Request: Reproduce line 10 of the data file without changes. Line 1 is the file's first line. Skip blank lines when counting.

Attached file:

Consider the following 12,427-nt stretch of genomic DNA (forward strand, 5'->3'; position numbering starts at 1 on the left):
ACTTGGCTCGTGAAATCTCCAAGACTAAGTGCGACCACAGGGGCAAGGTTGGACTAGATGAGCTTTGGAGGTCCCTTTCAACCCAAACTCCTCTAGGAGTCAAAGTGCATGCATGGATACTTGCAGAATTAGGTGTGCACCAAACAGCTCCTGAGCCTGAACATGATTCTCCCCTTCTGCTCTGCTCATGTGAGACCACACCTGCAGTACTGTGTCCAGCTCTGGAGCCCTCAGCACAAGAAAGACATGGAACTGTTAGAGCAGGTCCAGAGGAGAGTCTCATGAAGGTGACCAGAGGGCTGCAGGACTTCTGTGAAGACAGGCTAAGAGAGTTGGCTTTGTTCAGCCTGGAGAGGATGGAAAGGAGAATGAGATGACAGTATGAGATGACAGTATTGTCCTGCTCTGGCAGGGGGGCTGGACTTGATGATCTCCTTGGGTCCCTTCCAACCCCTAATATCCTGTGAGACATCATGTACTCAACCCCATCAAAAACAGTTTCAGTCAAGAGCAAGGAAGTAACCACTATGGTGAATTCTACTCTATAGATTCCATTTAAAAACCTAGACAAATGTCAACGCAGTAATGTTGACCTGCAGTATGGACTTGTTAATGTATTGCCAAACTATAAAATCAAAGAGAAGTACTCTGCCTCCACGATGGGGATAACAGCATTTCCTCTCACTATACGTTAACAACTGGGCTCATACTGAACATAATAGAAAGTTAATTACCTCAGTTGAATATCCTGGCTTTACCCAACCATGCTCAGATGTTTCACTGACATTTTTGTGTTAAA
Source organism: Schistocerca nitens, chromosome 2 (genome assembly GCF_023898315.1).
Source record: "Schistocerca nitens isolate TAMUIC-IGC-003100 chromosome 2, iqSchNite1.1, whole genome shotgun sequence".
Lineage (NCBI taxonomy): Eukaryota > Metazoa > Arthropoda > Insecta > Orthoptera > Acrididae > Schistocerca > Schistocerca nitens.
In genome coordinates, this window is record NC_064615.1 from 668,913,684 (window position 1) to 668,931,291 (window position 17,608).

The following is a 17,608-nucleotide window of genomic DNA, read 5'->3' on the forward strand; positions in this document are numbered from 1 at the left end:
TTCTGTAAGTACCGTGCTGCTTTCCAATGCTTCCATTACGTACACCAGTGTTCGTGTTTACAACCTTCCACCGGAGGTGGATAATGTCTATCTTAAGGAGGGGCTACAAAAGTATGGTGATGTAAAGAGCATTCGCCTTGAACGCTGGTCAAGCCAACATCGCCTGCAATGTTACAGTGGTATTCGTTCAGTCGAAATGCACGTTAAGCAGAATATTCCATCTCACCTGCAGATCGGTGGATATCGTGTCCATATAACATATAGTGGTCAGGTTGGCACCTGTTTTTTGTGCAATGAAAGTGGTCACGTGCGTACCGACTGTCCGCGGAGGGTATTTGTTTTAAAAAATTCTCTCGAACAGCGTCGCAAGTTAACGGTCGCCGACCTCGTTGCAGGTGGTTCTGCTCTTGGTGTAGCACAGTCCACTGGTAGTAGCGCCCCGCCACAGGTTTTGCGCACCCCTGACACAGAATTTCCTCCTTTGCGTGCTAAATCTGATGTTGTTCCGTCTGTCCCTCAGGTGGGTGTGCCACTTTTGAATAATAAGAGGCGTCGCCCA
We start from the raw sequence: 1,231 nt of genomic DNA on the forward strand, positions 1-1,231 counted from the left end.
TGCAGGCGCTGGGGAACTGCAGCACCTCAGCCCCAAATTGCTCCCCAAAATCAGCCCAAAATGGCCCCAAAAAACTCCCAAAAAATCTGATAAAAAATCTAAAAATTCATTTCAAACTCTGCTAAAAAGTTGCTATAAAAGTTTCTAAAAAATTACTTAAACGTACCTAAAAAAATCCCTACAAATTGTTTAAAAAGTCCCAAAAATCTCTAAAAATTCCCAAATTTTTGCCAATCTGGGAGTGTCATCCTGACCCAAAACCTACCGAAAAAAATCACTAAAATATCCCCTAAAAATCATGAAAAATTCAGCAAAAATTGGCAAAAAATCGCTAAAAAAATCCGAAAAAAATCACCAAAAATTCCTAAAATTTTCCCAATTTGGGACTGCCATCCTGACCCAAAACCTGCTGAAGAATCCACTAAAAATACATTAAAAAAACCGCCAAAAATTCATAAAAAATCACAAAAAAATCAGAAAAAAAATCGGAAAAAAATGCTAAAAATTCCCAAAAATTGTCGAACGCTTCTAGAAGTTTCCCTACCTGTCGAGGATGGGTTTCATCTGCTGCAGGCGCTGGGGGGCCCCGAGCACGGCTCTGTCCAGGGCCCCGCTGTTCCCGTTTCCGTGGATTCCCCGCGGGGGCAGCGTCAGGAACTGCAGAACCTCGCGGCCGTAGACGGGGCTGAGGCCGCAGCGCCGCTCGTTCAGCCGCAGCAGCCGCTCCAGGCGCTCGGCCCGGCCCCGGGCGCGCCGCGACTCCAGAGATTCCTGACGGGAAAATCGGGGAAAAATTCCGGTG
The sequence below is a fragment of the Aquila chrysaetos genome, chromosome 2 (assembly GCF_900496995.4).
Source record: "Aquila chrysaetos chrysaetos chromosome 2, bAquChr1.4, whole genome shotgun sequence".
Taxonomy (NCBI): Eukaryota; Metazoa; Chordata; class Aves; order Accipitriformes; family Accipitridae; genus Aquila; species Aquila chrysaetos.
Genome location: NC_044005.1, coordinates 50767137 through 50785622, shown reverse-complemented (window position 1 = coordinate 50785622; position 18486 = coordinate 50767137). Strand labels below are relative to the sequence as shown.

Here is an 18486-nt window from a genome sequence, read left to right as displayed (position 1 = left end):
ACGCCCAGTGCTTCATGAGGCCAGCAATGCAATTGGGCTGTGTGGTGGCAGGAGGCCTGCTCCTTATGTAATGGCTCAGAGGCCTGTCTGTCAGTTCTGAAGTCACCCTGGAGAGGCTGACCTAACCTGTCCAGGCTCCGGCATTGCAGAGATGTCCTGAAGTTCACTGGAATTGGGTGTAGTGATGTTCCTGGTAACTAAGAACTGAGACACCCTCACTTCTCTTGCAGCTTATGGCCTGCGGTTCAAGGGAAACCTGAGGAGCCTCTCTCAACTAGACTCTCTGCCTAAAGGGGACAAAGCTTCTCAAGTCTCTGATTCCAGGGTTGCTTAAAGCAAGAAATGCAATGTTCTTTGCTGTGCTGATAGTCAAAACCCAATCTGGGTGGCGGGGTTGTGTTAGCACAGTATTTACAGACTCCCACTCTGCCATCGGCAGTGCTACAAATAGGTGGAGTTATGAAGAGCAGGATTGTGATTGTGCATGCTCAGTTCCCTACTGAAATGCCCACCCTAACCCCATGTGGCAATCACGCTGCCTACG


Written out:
TGCAGGCGCTGGGGAACTGCAGCACCTCAGCCCCAAATTGCTCCCCAAAATCAGCCCAAAATGGCCCCAAAAAACTCCCAAAAAATCTGATAAAAAATCTAAAAATTCATTTCAAACTCTGCTAAAAAGTTGCTATAAAAGTTTCTAAAAAATTACTTAAACGTACCTAAAAAAATCCCTACAAATTGTTTAAAAAGTCCCAAAAATCTCTAAAAATTCCCAAATTTTTGCCAATCTGGGAGTGTCATCCTGACCCAAAACCTACCGAAAAAAATCACTAAAATATCCCCTAAAAATCATGAAAAATTCAGCAAAAATTGGCAAAAAATCGCTAAAAAAATCCGAAAAAAATCACCAAAAATTCCTAAAATTTTCCCAATTTGGGACTGCCATCCTGACCCAAAACCTGCTGAAGAATCCACTAAAAATACATTAAAAAAACCGCCAAAAATTCATAAAAAATCACAAAAAAATCAGAAAAAAAATCGGAAAAAAATGCTAAAAATTCCCAAAAATTGTCGAACGCTTCTAGAAGTTTCCCTACCTGTCGAGGATGGGTTTCATCTGCTGCAGGCGCTGGGGGGCCCCGAGCACGGCTCTGTCCAGGGCCCCGCTGTTCCCGTTTCCGTGGATTCCCCGCGGGGGCAGCGTCAGGAACTGCAGAACCTCGCGGCCGTAGACGGGGCTGAGGCCGCAGCGCCGCTCGTTCAGCCGCAGCAGCCGCTCCAGGCGCTCGGCCCGGCCCCGGGCGCGCCGCGACTCCAGAGATTCCTGACGGGAAAATCGGGGAAAAATTCCGGTG